The goal of this paper is to develop a simple theory that can quantitatively describe such phenomena for physically relevant concentration ranges without having to resort to many-particle computer simulations. In a nutshell, not only does one need to replace the existing phenomenological rate constants by their diffusion-influenced counterparts, but also one has to introduce new transitions into the kinetic scheme. The rates of these new reaction channels are determined by the probability that a reactant released from one site binds to another rather than diffusing away. Even for complex geometries, such capture and escape probabilities can be found by numerically solving or simulating only a time-independent, two-particle problem.

The outline of the paper is as follows. We start with arguably the simplest model of multisite modification that can be solved exactly on the many-particle level. In this model, the lifetime of the enzyme–substrate complex is assumed to be so short that a site can be modified when the enzyme simply comes in contact with the substrate. When the enzyme concentration is sufficiently low, it is found that the exact time dependence of the concentrations is well described by ordinary rate equations corresponding to the standard kinetic scheme with the crucial difference that new transitions have been allowed. The corresponding rate constants turn out to have such a simple physical interpretation that the formalism can be readily generalized to treat more realistic cases (e.g., intermediate bound complexes, enzyme reactivation, and binding to inequivalent sites). The rate constants in the modified kinetic schemes can be expressed in terms of the capture and escape probabilities of an isolated pair of reactants. In simple cases, these can be found by solving a time-independent equation subject to the appropriate boundary conditions and, for realistic geometries, by simulating the dynamics of an isolated pair of reactants. Illustrative calculations for dual phosphorylation show that our formalism reproduces the speeding up of the response discovered using stochastic many-particle simulations (4).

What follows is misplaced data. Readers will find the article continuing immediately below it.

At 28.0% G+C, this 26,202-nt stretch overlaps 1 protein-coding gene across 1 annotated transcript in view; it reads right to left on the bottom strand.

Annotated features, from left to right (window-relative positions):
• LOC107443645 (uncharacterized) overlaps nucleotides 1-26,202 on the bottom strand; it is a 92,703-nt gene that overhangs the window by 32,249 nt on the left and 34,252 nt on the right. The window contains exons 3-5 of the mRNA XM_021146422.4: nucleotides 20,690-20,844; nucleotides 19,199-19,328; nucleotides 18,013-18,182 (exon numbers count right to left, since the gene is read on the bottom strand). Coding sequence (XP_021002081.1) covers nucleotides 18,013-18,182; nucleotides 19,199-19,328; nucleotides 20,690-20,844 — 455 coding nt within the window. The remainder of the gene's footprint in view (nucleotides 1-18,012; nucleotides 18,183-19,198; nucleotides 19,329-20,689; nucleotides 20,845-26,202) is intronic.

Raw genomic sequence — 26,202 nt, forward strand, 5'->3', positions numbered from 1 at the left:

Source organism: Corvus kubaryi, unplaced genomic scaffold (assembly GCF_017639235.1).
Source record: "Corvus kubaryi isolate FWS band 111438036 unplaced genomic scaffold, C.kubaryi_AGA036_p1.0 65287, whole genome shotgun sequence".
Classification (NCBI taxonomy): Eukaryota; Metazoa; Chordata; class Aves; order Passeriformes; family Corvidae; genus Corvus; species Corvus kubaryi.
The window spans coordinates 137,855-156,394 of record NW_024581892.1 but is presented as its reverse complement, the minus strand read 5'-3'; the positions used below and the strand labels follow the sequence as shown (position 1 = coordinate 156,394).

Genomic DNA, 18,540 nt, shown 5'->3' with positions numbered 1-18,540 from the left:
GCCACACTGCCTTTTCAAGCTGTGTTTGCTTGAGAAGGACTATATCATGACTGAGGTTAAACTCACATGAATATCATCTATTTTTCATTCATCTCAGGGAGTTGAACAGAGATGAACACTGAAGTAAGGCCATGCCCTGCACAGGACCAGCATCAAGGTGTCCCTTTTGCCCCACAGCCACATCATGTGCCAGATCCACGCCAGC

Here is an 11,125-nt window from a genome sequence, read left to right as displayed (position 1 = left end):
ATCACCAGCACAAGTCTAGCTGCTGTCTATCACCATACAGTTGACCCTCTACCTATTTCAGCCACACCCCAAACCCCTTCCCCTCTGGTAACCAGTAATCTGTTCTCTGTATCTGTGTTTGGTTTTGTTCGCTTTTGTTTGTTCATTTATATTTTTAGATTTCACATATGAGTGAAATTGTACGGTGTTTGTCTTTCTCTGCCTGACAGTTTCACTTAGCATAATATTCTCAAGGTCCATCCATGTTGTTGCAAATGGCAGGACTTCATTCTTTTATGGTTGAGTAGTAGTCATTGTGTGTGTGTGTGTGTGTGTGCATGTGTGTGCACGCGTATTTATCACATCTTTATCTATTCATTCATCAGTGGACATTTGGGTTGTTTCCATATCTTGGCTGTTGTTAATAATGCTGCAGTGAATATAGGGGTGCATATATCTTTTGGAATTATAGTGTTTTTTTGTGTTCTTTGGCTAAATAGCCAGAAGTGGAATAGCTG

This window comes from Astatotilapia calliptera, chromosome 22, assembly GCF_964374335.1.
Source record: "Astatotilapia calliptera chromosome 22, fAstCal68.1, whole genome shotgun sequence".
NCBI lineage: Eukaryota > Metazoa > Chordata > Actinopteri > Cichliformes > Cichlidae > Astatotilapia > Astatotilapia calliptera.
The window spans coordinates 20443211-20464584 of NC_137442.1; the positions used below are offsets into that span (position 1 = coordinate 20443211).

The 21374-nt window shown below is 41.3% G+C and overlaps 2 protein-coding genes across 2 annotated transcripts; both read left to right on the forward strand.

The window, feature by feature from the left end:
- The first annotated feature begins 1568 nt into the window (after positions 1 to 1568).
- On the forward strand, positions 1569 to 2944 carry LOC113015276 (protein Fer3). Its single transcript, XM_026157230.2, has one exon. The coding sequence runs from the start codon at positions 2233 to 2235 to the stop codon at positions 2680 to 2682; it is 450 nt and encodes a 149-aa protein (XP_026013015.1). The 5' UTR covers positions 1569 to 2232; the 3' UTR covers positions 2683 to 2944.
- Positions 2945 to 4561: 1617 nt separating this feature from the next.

## Theory

We begin by showing how diffusion leads to the appearance of new reaction channels in the context of a simple exactly solvable model. The final results turn out to be so intuitively plausible that they can be understood without following their derivation. Consider a substrate with *N* sites that can be irreversibly modified by an enzyme. If the lifetimes of the enzyme–substrate complexes are sufficiently short, this process can be described within the framework of chemical kinetics by the schemewhere . Here *S*_{i} denotes the substrate with *i* modified sites and *κ*_{i} is the phenomenological rate constant for modifying a site on the substrate with *i* sites already modified. The corresponding rate equations, in matrix form, arewhere [** S**(

*t*)] is a vector of concentrations with components [

*S*

_{i}(

*t*)], , and

*K*_{CH}is an (

*N*+ 1) × (

*N*+ 1) rate matrix whose only nonzero elements are , .

To see how diffusion influences the kinetics of this reaction, we adopt arguably the simplest nontrivial many-particle model. We consider a single impenetrable spherical substrate uniformly surrounded by *M* spherical enzymes in volume *V*. The substrate is static. The enzymes diffuse with diffusion constant *D* and do not interact with each other. When an enzyme comes in contact with the substrate (i.e., the distance between their centers is *R* irrespective of orientation), the transition can occur with the reaction rate constant *κ*_{i}. In this model, modification occurs without forming an enzyme–substrate complex, because we have assumed that the lifetime of such a complex is so short that it can be ignored. Let be the probability density that at time *t i* sites are modified and the enzymes are located at distances from the substrate. The vector of these probabilities satisfies the *M*-particle diffusion equationwhere . The reaction is described by imposing boundary conditions obtained by balancing the diffusive and chemical fluxes at contact:where . The substrate concentrations are given by when in such a way that (i.e., the thermodynamic limit). Here .

The different components of ** P** are coupled only by the boundary conditions in Eq.

**4**. However, by diagonalizing the rate matrix

*K*_{CH}, we can decouple them and reduce the solution of the many-particle problem to

*N*one-particle problems. Let

**be the transformation matrix that diagonalizes**

*T*

*K*_{CH}(i.e., , where is the diagonal matrix with elements

*κ*

_{i}, and

*κ*

_{N}= 0). Then it can be shown that (

*Supporting Information*)where satisfies , with the boundary condition at

*r*=

*R*. Initially, . Differentiating Eq.

**5**with respect to time and taking the thermodynamic limit, it can be shown thatwhere is a diagonal matrix with elementswhere ,

*k*

_{N}(

*t*) = 0,

*d*

**= 4**

*r**πr*

^{2}

*dr*, , , and

*k*

_{D}= 4

*πDR*is Smoluchowski’s diffusion-limited rate constant. As

*D*→ ∞, , which are in fact the eigenvalues of

*K*_{CH}for the kinetic scheme shown in Eq.

**1**. Thus, in the fast diffusion limit, Eq.

**6**reduces to Eq.

**2**, as it must. It should be noted that, except when

*n*= 1, the new rate matrix

**(**

*K**t*) is not the chemical kinetics rate matrix

*K*_{CH}with

*κ*

_{i}being replaced by

*k*

_{i}(

*t*).